Most engineers are probably familiar with the basic idea of time-domain reflectometry (TDR): The time-domain reflectometer sends a signal, frequently a square wave or stepped pulse, into the medium under investigation (typically a cable) with the far end of the cable shunted, open or left connected at the receiver. The instrument measures the time elapsed for the reflected signal to return to the instrument, in the manner resembling that of radar. The amplitude of the reflected signal is a function of the impedance of the fault–in other words, the magnitude of reflected signal characterizes the impedance at the fault. The distance to the discontinuity can also be determined from the time taken for the pulse to complete the round trip. Because the time-domain reflectometer is sensitive to impedance variations, it can measure and display cable impedance qualities, splice and connector locations and cable lengths.
But there is one problem with TDR: The circuit under investigation typically must be deenergized before the TDR can be connected. That’s not a problem if the line is already dead, but it eliminates TDR from being applied on lines that have issues but must stay in use. However, there are more exotic types of TDRs that can handle lines that remain in use during the test. Where traditional TDR uses stepped or pulsed voltages, frequency domain reflectometry (FDR) and mixed-signal reflectometry (MSR) use sinusoidal signals. Chaos or noise domain reflectometry use existing or added noise in the system. Spectral or binary time domain reflectometry use pseudo-noise (PN) codes, and spread spectrum time domain reflectometry (SSTDR) uses modulated PN codes. The magnitudes of the reflections will be essentially the same for each reflectometry approach, if the bandwidth is the same.
Of these, SSTDR can detect and locate faults within operating (energized) electrical systems. Originally developed for locating faults on live aircraft wires, SSTDR can detect and locate problems such as open and short faults, arc faults, and conductor damage. For example, DoE engineers used SSTDR in PV systems to detect, and in some cases locate ground faults, arc faults, disconnection faults, and broken panels.
SSTDR sends a square-wave-modulated PN code signal into an electrical system. The returned signal is cross-correlated with a delayed version of the incident signal to create the reflectometry signature. In any reflectometry system, the reflection coefficient (Γ) tells how much signal will be reflected, and is a function of the impedances of the transmission line Zline and fault Zfault:
in which reflected and incident are the reflected and incident voltages. The reflection coefficient is frequency-dependent. However, when the fault is not frequency-dependent (as for open and short circuits), Γ is equal at all frequencies and can be applied across the time domain reflection signature. For an open circuit, Γ= 1. For a short circuit, Γ= -1. For open and short circuits, all of the SSTDR signal reflects either in phase (open circuit) or out of phase (short). The short circuit is the largest reflection for any electrical system. Thus the ability to locate all other types of faults relates to this maximum reflection coefficient (Γ= 1). The location of the reflection comes from multiplying the time delay by the velocity of propagation on the cable.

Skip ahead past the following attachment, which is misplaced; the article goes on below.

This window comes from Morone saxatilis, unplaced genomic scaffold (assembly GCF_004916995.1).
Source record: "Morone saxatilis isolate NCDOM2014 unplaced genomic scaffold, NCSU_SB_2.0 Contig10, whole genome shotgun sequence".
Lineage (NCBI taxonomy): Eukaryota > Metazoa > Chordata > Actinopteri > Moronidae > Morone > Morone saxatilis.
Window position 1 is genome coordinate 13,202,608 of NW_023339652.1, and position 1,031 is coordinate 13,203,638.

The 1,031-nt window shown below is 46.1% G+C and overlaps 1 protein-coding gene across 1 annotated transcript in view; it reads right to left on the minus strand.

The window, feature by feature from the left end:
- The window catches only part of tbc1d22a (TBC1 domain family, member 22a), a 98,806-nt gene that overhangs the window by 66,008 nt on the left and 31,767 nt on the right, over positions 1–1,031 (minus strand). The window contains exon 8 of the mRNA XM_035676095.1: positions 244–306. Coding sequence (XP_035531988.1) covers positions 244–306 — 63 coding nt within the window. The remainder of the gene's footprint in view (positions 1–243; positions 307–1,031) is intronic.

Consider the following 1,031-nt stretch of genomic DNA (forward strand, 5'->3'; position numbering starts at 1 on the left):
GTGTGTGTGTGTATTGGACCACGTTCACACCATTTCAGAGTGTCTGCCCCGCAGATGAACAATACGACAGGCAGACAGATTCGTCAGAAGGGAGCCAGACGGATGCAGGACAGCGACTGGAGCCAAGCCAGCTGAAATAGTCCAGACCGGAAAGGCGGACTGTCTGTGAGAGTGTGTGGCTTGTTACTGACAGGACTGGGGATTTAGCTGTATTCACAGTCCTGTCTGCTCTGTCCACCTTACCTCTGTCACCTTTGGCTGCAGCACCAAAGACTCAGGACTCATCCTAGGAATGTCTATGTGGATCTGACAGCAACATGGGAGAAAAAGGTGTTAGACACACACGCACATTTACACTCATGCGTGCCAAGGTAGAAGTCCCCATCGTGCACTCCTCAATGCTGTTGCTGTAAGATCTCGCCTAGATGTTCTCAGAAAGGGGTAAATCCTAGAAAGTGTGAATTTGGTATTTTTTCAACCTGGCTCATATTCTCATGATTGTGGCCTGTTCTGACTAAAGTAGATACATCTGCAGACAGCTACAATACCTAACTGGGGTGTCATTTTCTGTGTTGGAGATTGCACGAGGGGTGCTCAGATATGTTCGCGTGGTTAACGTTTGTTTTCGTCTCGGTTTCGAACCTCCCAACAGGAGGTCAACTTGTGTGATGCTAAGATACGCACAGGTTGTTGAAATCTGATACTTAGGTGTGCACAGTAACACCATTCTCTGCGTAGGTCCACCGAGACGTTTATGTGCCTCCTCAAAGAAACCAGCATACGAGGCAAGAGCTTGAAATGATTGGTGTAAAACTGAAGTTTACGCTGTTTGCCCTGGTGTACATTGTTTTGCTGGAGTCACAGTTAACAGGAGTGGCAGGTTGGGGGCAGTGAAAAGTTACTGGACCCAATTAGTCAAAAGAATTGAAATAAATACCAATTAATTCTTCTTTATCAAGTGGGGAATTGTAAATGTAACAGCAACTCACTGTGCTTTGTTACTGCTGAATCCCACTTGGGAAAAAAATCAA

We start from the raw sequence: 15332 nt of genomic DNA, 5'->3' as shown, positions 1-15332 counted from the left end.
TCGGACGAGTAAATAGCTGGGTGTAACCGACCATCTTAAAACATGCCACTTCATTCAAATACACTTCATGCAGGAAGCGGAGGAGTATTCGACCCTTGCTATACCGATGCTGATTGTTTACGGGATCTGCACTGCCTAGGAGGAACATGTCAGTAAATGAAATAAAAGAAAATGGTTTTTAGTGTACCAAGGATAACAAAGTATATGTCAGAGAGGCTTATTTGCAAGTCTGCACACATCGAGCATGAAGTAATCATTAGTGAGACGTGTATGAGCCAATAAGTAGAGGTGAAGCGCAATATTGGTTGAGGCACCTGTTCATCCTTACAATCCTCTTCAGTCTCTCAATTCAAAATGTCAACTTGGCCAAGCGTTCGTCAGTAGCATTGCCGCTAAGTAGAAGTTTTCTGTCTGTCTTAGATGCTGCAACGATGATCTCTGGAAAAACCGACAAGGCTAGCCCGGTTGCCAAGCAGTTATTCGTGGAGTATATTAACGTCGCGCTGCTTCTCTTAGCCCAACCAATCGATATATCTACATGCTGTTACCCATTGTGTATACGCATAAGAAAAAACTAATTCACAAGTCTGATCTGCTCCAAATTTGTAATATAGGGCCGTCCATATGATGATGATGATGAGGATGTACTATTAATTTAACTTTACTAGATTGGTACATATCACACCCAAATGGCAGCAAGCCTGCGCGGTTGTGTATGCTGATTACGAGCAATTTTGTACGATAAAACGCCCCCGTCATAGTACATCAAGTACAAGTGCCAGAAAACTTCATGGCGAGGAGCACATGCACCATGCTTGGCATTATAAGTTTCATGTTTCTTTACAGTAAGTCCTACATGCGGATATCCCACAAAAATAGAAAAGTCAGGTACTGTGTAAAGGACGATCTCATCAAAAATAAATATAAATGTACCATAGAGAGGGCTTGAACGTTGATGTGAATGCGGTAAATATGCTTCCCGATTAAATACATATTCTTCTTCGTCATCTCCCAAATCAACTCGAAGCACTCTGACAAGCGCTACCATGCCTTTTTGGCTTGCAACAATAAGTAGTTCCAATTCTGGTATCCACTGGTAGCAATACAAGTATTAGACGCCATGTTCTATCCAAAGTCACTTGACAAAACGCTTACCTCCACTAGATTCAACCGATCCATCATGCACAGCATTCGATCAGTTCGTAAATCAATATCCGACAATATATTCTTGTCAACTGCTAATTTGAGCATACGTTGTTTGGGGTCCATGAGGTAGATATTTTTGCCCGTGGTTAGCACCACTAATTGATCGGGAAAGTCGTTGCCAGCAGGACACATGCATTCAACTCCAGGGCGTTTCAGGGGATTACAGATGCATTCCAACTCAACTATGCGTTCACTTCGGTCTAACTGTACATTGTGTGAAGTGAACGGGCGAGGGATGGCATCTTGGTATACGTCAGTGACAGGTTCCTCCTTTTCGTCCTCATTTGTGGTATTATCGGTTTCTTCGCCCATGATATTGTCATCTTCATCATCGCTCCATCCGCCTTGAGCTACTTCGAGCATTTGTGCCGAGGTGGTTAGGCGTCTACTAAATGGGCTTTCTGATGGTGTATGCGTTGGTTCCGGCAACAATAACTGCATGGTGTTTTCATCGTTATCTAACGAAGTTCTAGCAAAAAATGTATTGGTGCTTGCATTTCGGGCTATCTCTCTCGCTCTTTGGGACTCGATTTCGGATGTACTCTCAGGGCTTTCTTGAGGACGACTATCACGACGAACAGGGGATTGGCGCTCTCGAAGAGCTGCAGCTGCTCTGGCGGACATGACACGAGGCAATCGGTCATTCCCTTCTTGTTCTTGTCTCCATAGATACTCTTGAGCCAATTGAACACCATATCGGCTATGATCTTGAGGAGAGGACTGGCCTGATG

The point of using a spread of frequencies in SSTDR is that the higher frequencies (shorter wavelength) provide accuracy at shorter distances while the low frequencies (longer wavelength) allow monitoring of longer cables. SSTDR can run on energized wires because the spread spectrum signals can be isolated from the host system noise and activity. Small impedance changes caused by known conditions (connectors, loads, etc.) as well as inherent system noise can be ignored. Because SSTDR doesn’t require monitored items to be taken off line, it can be used for live monitoring during normal use so events and their location can be logged as they happen, and collected data can be used to build a profile or signature of a system.
In a typical SSTDR setup, a sine wave generator serves as a master system clock. Its output is converted to a square wave which drives a PN sequence generator. The of PN generator output is multiplied with the initial sine wave, generating a direct sequence spread-spectrum (DSSS) binary phase shift keyed (BPSK) signal. This signal gets sent down the wire to the DUT. The signal is reflected back by any impedance discontinuity against the characteristic impedance of the propagation path. The reflected signal is cross-correlated with the delayed copies of the incident signal, and a lobe is generated at a time delay in the autocorrelation plot that corresponds to the distance from the source terminal to the impedance mismatch at the load terminal. A lobe with a positive peak indicates a positive reflection coefficient (implying load impedance exceeds the characteristic impedance) and a negative peak indicates a negative reflection coefficient.
Systems having a wide variation in impedance can be challenging to analyze via SSTDR for anything more than open and short circuits. Examples include PV arrays which contain different materials and kinds of interconnections. So it’s easy to find research papers still being written about SSTDR correlation techniques and advanced statistical methods applied to SSTDR.